Harvesting microbial genomes for their therapeutic potential.
Nearly 50% of all anti-cancer agents and 75% of all known anti-microbial agents are natural products or have originated from natural products. Sequenced microbial genomes have provided an indication that we have only scratched the surface of the number of potential therapeutics produced by microbial systems. In this proposal, mass spectrometry based approaches will be developed to begin harvesting this untapped biotherapeutic goldmine. For new therapeutic discovery, emphasis is placed on orphan gene clusters that are likely to be responsible for the biosynthesis of protease inhibitors that target cathepsins, the proteasome, caspases and similar type of proteases. In addition, the targets of these newly discovered inhibitors will be established using DI-imaging-mass spectrometry and proteomic approaches. For the MALDI-imaging approach, specific cationic aldehyde inhibitors will be synthesized for the direct visualization of the target protease on histological reparations. For the proteomic approach, an irreversible inhibitor will be synthesized that would covalently link the protease to a resin at which point the identity is established using mass spectrometry. We anticipate that, if successful, both the cationic imaging approach and proteomic strategy will not only be useful to understand the binding location within tissues of the newly identified inhibitors but may also become a general strategy for identifying the targets of many other protease inhibitors.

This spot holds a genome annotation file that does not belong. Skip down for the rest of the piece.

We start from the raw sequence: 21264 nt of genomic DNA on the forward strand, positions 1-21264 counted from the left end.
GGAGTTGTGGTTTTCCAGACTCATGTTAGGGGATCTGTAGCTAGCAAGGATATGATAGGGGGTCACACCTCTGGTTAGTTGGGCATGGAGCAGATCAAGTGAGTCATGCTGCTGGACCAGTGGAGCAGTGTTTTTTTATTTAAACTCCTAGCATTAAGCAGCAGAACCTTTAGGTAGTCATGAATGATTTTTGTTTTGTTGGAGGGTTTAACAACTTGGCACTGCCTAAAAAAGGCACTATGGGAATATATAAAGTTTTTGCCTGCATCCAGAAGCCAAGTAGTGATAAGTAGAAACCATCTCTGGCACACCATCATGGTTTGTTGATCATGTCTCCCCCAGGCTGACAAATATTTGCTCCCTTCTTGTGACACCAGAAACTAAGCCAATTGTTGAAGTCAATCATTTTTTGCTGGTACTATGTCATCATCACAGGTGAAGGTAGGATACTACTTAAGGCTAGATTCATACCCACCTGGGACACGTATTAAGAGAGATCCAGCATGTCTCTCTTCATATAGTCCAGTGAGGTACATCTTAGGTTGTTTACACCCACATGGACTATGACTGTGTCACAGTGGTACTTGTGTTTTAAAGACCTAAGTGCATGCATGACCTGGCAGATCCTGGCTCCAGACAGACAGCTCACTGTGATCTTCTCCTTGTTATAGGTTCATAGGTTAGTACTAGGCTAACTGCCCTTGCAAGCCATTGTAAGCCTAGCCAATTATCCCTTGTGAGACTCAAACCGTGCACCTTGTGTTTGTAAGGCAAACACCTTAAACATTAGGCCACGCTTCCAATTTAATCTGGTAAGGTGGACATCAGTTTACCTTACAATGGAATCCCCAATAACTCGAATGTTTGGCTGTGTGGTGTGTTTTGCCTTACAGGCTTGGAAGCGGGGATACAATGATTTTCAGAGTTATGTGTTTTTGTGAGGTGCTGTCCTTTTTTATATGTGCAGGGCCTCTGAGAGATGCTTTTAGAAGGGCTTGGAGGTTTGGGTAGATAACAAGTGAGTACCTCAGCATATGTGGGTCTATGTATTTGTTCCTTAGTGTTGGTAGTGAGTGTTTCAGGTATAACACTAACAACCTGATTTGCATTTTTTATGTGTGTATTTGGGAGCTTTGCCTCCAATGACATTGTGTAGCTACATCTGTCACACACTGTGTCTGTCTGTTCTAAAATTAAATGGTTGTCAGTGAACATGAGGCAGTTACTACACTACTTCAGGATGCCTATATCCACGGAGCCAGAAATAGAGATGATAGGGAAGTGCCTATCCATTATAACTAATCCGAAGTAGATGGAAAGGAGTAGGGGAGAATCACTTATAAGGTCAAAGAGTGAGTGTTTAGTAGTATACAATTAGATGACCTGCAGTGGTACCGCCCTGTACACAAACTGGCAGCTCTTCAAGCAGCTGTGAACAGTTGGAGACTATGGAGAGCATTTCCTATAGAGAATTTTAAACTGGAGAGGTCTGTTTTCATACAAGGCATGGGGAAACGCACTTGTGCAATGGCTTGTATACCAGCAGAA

Arnold O. Beckman exemplifies the meaning of the word humanitarian. Combined with his unwavering enthusiasm for life, his keen sense of humor and his strong moral and ethical principles, he is a national icon.